Micro Fuel Cells
Our research activities leverage the benefits of microfabrication and
microelectromechanical systems (MEMS) technology to implement novel miniature
sensors, actuators, and integrated microsystems.
Advances in micromachining technology are enabling the fabrication of complex
microsystems, such as dime-size gas turbines and micro fuel cells. One can
envision integrating a complete power plant on a chip by miniaturizing all the
required components and implementing thermodynamic cycles or other energy
conversion approaches at small scale. Our long term objective is to
develop such Power MEMS, or microsystems for energy conversion and power
generation. Upon maturity, this technology could enable portable power
sources with significantly higher energy density than today's lithium batteries,
and a high power density, low cost approach for scavenging energy from waste
heat. Such improvements are required to meet the growing needs of portable
electronics and to enable the distributed sensors, small robots, personal
cooling, higher efficiency vehicles.
- Microturbine-based heat engines:
In our laboratory, we are developing core technology for miniature
heat engines, such as microfabricated turbines, gas lubricated
microbearings, and micro heat exchangers. They are specifically aimed
for a micro Rankine vapor power cycle device. The technology
development is supported by fundamental studies of fluid flow and heat
transfer at small scales, such as the aerodynamics of moderate Reynolds
number (10<Re<1000) microturbomachinery, visco-inertial internal flows, and
two-phase flow in microchannels.
- Microfabricated fuel cells:
Using photolithographic patterning and etching, we are developing
miniature proton-exchange membrane fuel cells (PEMFC) operating on
hydrogen-air. MEMS technology allows us to re-invent and optimize the
fuel cell configuration, such as the flow paths, gas diffusion layers, and
the device assembly. Future interests also include optimize the
electro-catalyst structures using nanotechnology.
- MEMS cooling:
In addition to implementing thermodynamic cycles
for power generation, we wish to develop microsystems for cooling of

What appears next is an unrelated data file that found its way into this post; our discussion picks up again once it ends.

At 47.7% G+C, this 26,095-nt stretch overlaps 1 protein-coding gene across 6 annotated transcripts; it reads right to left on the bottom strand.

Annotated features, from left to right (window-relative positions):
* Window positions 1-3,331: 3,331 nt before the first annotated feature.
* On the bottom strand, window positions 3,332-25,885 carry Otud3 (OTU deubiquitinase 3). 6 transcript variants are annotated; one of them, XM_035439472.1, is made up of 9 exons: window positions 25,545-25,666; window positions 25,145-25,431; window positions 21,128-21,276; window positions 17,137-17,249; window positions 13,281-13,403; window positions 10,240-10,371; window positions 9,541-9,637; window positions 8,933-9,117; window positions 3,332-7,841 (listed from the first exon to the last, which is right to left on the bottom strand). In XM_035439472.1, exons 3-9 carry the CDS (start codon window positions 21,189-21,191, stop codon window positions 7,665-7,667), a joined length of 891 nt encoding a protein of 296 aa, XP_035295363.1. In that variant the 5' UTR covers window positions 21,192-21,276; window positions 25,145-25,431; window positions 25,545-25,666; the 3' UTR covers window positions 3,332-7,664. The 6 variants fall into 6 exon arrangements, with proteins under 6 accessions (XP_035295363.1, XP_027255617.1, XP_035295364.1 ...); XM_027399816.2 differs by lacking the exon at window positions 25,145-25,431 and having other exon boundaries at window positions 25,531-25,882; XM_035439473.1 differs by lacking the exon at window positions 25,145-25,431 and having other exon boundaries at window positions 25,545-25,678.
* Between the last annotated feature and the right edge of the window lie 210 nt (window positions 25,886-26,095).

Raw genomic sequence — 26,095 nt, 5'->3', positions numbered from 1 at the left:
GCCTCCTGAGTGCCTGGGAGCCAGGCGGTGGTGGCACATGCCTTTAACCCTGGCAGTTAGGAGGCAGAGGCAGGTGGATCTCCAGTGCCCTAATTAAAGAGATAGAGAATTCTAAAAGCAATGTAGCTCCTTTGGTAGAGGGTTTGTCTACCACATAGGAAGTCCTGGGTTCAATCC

electronics, sensors, or people. Current research activities include
the development of an adaptive MEMS-based cooling skin for high heat flux
applications, such as ramjets or high performance power electronics and
microprocessors. Future interests include vapor compression cooling
microsystems for personal cooling.
Sensors and Actuators
- Aerospace Sensors:
Sensors have been one of the most successful applications for MEMS
technology, as illustrated by the broad use of MEMS pressure sensors and
accelerometers in the automotive industry. We wish to enable a similar
pervasiveness in the aerospace industry by developing technologies and
devices that meet the stringent requirements and harsh environments
characteristic to aerospace applications.
Our approach is to partner with aerospace companies to jointly develop
solutions to meet their specific needs. We are currently developing a
silicon carbide pressure sensor with Kulite Semiconductor Products (Leonia,
NJ), and a silicon carbide shear sensor, or skin
friction gage, with ATK GASL (Long Island, NY). We are also developing novel
microfabrication and packaging processes for high temperature devices.
Potential industrial collaborators should contact
for more information.
Research Assistant Positions
- We are currently looking for highly qualified and
motivated graduate students and post-doctoral researchers to join our
laboratory. If you are interested and have relevant technical
expertise, please contact
Prof. Frechette for more information.
Funding is available for some of the
projects. Application information
online. The official language at the Université de Sherbrooke is French, however English is a common second
language for most researchers,
and theses can be written and defended in English.
- Description of open research